If the thought of subtitles are enough to turn you off watching a particular film, to put it simply: you’re missing out – big time. Let’s open an array of cinema for you, shall we?
If you and/or perhaps a buddy is thinking about dipping a toe into the ocean of ridiculously impressive films available from all over the world, we may have just the right sampler for you to get started. Admittedly, it’s a little hard to know where to start if you’re just getting started with foreign cinema; so. many. options.
Well, we’ve lined up a few foreign-language features that were hits, films arguably more on the mainstream side of cinema, to bring you into the fold. No mind-bending, ultra-challenging, foreign arthouse pictures… at least not yet. From the dangerous gang life on the streets of Brazil’s favelas, to Hitler’s final days in his Berlin bunker, here are five acclaimed foreign-language films that you need to add to your must-see list…
City of God
This Rio-set masterpiece blew audiences and critics away throughout 2002 and 2003, earning rave reviews and scoring four Academy Award nominations, including a nod for director Fernando Meirelles (The Constant Gardener). This potent, based-on-true-events crime-drama follows two boys growing up on the violent streets of Rio de Janeiro’s neighbourhoods, and the two very different paths they take. Some of the brutality isn’t easy to take, but this is one energetic, engrossing picture that demands to be seen. Get on it.
Talk about a hit. French feel-good picture The Intouchables was a gigantic smash in its home country and aced it across the world, raking in an impressive $US426.5 million worldwide, putting it up there among the highest-grossing non-English language movies of all time. Based on a true story, this comedy-drama tells the story of a quadriplegic aristocrat (a fantastic François Cluzet) who hires a young man from the projects (a great Omar Sy) to be his caregiver. It’s not an absolutely perfect film, especially when the emotionally calculated plot hits its more obvious beats, but it’s just oh-so likeable. Not all the critics were on board, but audiences certainly were: it currently stands as the 38th highest-rated movie on IMDB according to user votes.
Train to Busan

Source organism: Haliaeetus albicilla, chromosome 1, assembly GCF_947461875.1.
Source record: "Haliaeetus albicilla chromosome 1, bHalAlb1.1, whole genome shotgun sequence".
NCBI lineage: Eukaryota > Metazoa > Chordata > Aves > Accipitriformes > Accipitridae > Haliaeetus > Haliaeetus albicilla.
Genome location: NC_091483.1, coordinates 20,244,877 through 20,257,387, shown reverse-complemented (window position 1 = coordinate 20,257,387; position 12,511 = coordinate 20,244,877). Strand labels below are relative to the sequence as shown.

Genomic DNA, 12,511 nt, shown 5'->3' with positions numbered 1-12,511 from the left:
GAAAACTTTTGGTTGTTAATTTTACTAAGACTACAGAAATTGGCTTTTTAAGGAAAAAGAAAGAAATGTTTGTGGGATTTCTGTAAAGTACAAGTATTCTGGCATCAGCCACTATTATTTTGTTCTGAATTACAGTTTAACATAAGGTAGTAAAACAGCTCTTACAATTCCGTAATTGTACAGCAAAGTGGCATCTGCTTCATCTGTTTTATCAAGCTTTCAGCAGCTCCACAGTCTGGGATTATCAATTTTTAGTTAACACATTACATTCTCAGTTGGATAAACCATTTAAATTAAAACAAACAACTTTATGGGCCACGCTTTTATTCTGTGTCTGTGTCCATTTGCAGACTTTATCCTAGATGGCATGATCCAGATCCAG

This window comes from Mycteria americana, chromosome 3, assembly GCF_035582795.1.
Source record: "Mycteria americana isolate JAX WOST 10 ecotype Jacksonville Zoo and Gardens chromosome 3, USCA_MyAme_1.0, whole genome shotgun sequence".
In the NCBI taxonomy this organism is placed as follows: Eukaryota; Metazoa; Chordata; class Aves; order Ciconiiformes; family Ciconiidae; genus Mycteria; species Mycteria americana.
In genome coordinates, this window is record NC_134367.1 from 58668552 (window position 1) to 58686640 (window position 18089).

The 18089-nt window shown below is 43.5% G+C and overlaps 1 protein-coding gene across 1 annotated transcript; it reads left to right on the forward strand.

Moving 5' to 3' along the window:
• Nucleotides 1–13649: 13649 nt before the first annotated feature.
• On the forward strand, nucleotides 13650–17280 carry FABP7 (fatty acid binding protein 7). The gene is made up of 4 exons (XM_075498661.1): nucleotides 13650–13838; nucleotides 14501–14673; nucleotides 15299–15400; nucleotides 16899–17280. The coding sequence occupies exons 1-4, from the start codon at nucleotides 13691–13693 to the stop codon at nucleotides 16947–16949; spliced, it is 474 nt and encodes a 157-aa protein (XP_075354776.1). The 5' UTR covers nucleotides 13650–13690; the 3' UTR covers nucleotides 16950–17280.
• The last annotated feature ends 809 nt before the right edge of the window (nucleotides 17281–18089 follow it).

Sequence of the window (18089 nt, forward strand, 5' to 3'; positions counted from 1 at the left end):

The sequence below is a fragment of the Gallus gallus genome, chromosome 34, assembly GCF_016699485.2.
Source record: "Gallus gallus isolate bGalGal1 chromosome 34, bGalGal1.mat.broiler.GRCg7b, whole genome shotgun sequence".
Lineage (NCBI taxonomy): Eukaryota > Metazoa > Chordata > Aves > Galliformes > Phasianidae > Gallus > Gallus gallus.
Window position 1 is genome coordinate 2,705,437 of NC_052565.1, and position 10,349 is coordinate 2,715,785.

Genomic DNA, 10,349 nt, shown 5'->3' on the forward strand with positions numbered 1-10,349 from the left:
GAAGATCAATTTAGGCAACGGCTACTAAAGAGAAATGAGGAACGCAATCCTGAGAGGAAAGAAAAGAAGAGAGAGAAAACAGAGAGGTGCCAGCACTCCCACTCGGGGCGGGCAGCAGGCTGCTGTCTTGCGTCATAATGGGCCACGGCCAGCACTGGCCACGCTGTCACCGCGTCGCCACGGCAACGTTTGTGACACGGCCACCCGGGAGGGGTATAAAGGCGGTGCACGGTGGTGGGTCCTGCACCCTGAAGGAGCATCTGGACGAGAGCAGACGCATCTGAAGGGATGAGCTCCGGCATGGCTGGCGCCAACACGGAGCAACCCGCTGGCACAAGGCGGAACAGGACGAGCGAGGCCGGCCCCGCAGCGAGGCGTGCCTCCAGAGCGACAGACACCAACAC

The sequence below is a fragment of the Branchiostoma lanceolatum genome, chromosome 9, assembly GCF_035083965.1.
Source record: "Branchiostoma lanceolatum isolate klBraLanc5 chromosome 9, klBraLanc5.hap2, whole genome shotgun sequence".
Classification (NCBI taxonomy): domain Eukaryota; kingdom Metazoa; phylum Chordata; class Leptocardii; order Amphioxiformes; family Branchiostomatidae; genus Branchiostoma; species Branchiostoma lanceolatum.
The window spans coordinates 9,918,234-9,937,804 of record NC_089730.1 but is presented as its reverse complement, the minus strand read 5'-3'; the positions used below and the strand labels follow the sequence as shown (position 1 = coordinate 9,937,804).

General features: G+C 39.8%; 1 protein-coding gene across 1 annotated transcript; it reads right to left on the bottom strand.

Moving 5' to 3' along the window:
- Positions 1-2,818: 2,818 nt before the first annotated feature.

One for the zombie lovers out there. BUT, it ain’t just for those that love films crowded with the walking dead. South Korean picture Train to Busan offers horror, action, humour and surprising drama in one kinetic vehicle… which is a train here. The plot finds a group of passengers aboard a train from Seoul to Busan attempt to survive a zombie virus that’s rapidly engulfing the country. It’s a high-energy zombie flick, and it’s one of the best out there.
Far from a joyful outing, Downfall depicts the last few days of Adolf Hitler towards the end of WWII. Bruno Ganz gives an outstanding performance as the Nazi dictator in a powerful film that manages to somewhat humanise one of history’s most despicable monsters, but to never excuse him. It’s more than just Hitler, though, as we also follow those that seem set to go down with the FÃ¼hrer. And yes, this is the film that spawned a huge number of angry Hitler viral videos – just don’t let that ruin the very serious moments on offer here. It’s a very strong, moving, layered war film, one that was rightly nominated for Best Foreign Language Film at the 2005 Academy Awards.
Chinese filmmaker Zhang Yimou had seen critical success with touching films such as The Road Home and Not One Less, but it was the historical action-drama Hero that really pushed him into the spotlight. Quentin Tarantino helped the big-budget film (the most expensive Chinese film ever made at the time) to get distribution in the US, where it opened at number 1. The film was a critical and box office smash, which won’t come as much of a surprise when you see it. It’s visually glorious, with absolutely luscious cinematography, sets and costumes, plus it also features some truly epic action sequences. Some of the wired aerobatics may be a touch dated nowadays, but that’s a minute qualm when you have a film with an absorbing narrative, Asia superstars Jet Li, Donnie Yen, Tony Leung, Maggie Cheung, and Zhang Ziyi, among others, and grand, operatic style in every frame. It’s great cinema.
There you have it, five great films that will hopefully drive you/your buddy to search out more movies from other countries and cultures. There’s a big world of cinema out there; experience as much of it as you can.